Why Linton Hopkins Wanted In On The Steakhouse Biz

Linton Hopkins had a few questions that he asked himself before opening C. Ellet's, the Atlanta chef and restaurateur's first steakhouse, earlier this year. These inquiries, he tells me during a recent visit to New York City, included, "Who am I as a lover of steakhouses? Who am I as a cook? What is the food of a great American steakhouse? And why am I opening a steakhouse in the first place?"

Let's start with that last question: Why would Hopkins, a cerebral chef whose Restaurant Eugene was one of the first in Atlanta to integrate seasonality and Southern foodways into its menu in a meaningful way, delve into the food world's equivalent of a rock band's fallback, the greatest hits album?

It's clear that there were scalability considerations, as there are with so many restaurant group expansions these days, as well as the ambitious restaurateur's other modern-day must-have: a friendly and eager landlord. In the case of C. Ellet's, Hopkins saw a way to add efficiency to his "supply chain," as he puts it. And the steakhouse idea itself evolved from his discussions with his partners in the project, the Atlanta Braves, the Major League Baseball team that moved to Atlanta's Cobb County to take up home in the massive Battery mixed-use project.

Hopkins had already worked with the Braves on his H&F Burger at Turner Field (there are two locations at the new SunTrust Park), so he says that when the team asked him what kind of restaurant he'd like to put outside the ballpark, his response was "the great American steakhouse." The regular sporting events and concerts would attract a mass audience, he reasoned; "This is not a place for a Restaurant Eugene with a hyper-locavore tasting menu," Hopkins says. "I felt they needed something more approachable. And they were like, we'd like you to build that."

As for the supply chain issue, Hopkins tells me that it's an idea spurred by a flood that closed his flagship Eugene for three months, when he realized how "fragile" a small business can be. This explains why he and his wife/partner/sommelier Gina have built up the Resurgens Hospitality Group, which includes Holeman & Finch Public House, the burger joints, Hop's Chicken, a bottle shop and C. Ellet's, named after Hopkins' great-grandfather, Charles Ellet. The group recently imported New York City chefs Damon Wise and Jennifer Yee, both of whom moved to Atlanta to work with Hopkins full time. (The three talk about joining forces on this episode of Food Republic Today.)

"In the restaurant business you're upside down the minute you start planning, with money going out, but also the whole financial structure of it. So I needed more of a network supporting it," he says. "That's why we built a supply chain business that cooks and bakes fresh bread for all our companies, so they earn income back and forth. We have a commissary so that if we make pickles—my mother's recipes for pickles—I can make larger batches and put pickles on the menu at different restaurants." And the increased focus on beef, he says, allows him to purchase a whole steer.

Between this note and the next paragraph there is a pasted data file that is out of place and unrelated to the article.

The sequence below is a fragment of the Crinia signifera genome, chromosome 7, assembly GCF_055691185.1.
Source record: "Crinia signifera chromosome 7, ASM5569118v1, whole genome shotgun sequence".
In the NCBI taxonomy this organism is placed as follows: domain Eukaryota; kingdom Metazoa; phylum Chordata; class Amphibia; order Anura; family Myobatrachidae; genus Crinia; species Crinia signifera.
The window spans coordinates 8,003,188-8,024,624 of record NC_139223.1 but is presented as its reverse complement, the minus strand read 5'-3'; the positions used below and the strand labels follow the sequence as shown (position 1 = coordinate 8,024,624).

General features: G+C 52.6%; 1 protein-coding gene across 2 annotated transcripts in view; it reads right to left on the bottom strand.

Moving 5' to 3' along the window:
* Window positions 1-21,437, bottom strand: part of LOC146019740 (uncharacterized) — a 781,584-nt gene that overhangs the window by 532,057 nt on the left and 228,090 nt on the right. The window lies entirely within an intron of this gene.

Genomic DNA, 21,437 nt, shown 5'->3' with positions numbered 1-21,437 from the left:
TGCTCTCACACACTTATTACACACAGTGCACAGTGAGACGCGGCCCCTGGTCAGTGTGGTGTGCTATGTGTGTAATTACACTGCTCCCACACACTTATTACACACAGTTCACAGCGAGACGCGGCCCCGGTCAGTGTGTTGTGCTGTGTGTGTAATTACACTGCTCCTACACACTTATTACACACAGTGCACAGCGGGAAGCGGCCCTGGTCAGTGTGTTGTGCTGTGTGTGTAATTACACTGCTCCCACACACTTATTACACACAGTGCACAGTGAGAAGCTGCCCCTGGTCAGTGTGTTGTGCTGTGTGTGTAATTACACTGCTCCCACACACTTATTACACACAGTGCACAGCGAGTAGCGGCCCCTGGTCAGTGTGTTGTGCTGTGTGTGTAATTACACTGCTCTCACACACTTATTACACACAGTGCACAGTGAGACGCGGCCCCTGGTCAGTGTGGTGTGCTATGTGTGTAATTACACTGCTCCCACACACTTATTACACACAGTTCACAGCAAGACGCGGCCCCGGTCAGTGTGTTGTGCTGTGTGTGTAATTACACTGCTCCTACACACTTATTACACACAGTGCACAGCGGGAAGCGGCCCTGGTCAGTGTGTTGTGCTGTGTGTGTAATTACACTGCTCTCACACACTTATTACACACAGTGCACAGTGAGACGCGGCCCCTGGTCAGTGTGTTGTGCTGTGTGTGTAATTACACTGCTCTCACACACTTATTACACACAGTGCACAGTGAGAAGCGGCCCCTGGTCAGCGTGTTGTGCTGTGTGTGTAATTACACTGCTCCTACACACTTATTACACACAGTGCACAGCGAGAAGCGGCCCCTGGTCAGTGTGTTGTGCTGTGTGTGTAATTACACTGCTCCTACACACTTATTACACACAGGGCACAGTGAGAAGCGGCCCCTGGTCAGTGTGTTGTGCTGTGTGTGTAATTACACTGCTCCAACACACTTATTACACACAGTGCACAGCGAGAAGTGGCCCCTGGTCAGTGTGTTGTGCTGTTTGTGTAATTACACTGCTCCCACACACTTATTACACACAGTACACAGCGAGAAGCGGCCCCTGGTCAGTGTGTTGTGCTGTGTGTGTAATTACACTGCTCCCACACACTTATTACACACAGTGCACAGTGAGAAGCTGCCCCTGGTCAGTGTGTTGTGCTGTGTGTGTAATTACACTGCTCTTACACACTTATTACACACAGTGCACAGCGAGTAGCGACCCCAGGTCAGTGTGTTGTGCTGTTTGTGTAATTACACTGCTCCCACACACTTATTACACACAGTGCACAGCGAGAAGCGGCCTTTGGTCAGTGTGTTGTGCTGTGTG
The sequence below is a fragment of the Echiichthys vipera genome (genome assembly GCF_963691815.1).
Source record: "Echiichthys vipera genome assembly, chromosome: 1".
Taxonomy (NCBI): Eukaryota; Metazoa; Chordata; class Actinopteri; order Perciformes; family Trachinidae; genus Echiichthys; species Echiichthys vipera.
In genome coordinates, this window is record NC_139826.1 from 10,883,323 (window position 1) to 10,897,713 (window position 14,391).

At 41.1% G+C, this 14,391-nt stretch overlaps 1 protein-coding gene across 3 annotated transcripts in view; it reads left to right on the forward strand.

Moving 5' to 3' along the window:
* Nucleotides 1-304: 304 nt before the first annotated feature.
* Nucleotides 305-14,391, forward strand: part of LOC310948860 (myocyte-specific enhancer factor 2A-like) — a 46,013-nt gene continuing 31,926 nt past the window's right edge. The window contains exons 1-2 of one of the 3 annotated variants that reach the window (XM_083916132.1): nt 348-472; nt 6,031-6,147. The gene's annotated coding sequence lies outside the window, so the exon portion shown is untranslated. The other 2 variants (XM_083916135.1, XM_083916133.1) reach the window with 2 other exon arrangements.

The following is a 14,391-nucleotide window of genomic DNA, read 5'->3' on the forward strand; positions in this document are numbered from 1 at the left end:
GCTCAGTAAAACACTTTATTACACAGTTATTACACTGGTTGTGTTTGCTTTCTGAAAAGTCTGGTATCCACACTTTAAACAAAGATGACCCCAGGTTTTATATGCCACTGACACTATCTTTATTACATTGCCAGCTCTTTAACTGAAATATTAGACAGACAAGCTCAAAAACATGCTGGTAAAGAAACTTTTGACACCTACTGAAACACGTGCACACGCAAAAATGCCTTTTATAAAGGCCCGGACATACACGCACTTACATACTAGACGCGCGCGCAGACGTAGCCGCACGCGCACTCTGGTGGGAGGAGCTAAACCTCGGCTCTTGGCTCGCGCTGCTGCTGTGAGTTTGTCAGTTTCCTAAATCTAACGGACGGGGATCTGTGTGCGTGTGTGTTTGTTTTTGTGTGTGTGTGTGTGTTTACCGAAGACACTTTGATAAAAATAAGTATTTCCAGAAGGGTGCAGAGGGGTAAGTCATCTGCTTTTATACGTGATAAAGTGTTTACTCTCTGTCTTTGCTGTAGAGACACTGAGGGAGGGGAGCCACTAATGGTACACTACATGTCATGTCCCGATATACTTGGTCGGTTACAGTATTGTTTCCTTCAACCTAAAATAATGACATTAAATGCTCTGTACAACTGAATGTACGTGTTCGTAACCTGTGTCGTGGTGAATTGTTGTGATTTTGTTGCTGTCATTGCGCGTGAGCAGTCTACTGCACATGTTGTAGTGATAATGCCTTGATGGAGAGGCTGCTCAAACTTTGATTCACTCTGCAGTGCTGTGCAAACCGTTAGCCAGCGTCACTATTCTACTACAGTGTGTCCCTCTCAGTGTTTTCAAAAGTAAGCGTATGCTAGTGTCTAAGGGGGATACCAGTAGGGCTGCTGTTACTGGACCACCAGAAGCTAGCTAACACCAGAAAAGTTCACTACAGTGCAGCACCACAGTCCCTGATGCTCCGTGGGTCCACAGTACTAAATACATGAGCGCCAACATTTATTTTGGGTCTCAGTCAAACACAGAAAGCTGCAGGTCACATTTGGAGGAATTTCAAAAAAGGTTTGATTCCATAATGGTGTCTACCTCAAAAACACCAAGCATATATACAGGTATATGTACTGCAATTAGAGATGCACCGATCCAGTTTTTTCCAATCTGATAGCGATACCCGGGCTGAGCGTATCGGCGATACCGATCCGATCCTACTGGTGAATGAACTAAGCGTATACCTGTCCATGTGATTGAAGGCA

All of which seems perfectly reasonable, but steakhouses, popular as they may be, are still considered cliché. Take Joe Carroll discussing his upcoming St. Anselm steakhouse with Stephen Starr in Washington D.C.: "It's come full circle, from being cliché to 'we have to do it because it's so cliché,'" Carroll told Washingtonian. "The point is to prove that we can do something so much cooler, and more fun, and more interesting, and bring something radically different in the steakhouse mold."

Hopkins took a similar approach to C. Ellet's, first visiting old-school favorites like Atlanta's Bones and NYC's Peter Luger as well as updated steakhouse versions like Bavette and Maple & Ash in Chicago, to generate ideas for his concept. He and Gina brought in Atlanta designers Square Feet Studio and commissioned artists to help create a contemporary feel that design magazine Wallpaper has dubbed, "vast and stunning." And of course he called on his own intellectual curiosity to envision a menu. Hopkins tells me that one of the inspirations for what C. Ellet's serves is Mark Twain's A Tramp Abroad. The travelogue featured Twain's lamenting the lack of flavor of the food in Europe, and his longing for the steaks, potatoes, oysters, grits and corn cakes at home. "It was all these great American foods, and I was like, That's our menu!" Hopkins says.

Of course, he's speaking figuratively. In practice, C. Ellet's does have steak, potatoes and a plethora of shellfish options, but it also features Hopkins' brainiac spin on steak cuts, which range from the 36 oz. Tomahawk Chop (an ode to Braves fans' rallying cry) to a Delmonico chuck, which is a less expensive alternative to the pricy rib. (While early reviews of the steakhouse are generally positive, there's been some online griping about prices, to which Hopkins seems a bit sensitive.) Gina's wine list skews New World, focusing on big California Cabs and fuller-bodied options from Oregon and Washington, and there's an extensive cocktail program with a focus on bourbons and ryes, as well as local beers.

In essence, steakhouse stuff, but with a Hopkins-esque twist. And while some might find the idea of another steakhouse less than inspired, Hopkins is genuinely committed to C. Ellet's making people rethink not only the steakhouse but the cuts of steak they prefer. "People want trust when they go to a restaurant. The reason the 6 oz. filet is the number one steak in America is because [people] know what they're gonna get." So will people eventually switch to some of the more unorthodox cuts on offer at C. Ellet's? "It's gonna take time," he says. "We're only six months in." By the twinkle in his eye though, you can tell that he's optimistic.